MONTEGO BAY, St James — Chairman of the Broadcasting Commission Professor Hopeton Dunn has charged the leadership of both the William Knibb Memorial Baptist Church and the William Knibb Memorial High School in Trelawny to inaugurate a lecture series in honour of noted emancipator, William Knibb.
"I want to underline the close correspondence between the name of the school and the church by that name and to say that it would be a fitting recognition and acknowledgement of this 50 years, should both the school and the church see fit to establish something like an annual William Knibb Memorial Emancipation lecture," Professor Dunn recommended. "We would like to see something like that in operation and I am certain that the parish of Trelawny would be very, very happy about it".
In 1830 Knibb, an Englishman and missionary to Jamaica, became the minister responsible for the Baptist Church in Falmouth. He remained there as minister until he died in 1845. The school was named in the honour and memory of Knibb for his role in the emancipation of slaves.
In the meantime, Dunn who is closely associated with the annual Emancipation Lecture, which started 1994 and which played a role in the restoration of August 1 as a public holiday in 1997, has offered to " lend whatever support we can to the development of this kind of lecture series".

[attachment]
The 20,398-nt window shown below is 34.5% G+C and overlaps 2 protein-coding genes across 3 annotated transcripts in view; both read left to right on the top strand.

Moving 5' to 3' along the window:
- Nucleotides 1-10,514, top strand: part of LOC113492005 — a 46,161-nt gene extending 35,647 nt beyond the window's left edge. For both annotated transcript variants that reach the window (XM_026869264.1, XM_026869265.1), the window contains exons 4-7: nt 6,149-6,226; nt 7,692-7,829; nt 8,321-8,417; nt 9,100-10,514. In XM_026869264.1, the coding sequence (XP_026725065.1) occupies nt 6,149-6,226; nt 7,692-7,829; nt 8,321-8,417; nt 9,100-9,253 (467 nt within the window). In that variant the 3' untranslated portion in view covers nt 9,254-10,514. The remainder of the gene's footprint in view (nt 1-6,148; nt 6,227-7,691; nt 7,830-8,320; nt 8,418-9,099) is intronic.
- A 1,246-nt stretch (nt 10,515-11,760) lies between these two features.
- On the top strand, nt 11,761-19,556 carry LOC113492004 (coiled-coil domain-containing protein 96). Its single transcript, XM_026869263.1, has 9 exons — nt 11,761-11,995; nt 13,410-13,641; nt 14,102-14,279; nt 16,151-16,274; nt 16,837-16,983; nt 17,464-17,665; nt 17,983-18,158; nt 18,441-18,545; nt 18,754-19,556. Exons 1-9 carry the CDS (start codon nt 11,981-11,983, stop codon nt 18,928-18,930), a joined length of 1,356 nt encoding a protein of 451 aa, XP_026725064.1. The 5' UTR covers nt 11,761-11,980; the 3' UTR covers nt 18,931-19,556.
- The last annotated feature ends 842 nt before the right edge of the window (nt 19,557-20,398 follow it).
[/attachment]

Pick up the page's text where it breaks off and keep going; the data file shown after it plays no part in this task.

Professor Dunn was speaking at the William Knibb Memorial High School long service awards, dinner, dance, and retirement banquet held at the Wexford Hotel in Montego Bay.
The event formed part of the Trelawny school's 50th anniversary celebrations.
The school was founded by Reverend Stephen James in 1961 with 41 students at the Baptist Church manse on Market Street, Falmouth, but has since been expanded and relocated to Martha Brae, the former capital of Trelawny.
Dunn in his address not only congratulated the awardees, but persons who have contributed to the growth and development "of this oasis of learning in Trelawny".
"Fifty-years, whether in the life of a country or an educational institution calls for reflection on and for celebration of past and present achievements. It calls for a pause to express thanks to God, and gratitude to those who have given selflessly to the cause, in this case of education and development of our young people, we appreciate each contribution whether in the community, the classroom, the sports field or the school canteen," Dunn argued.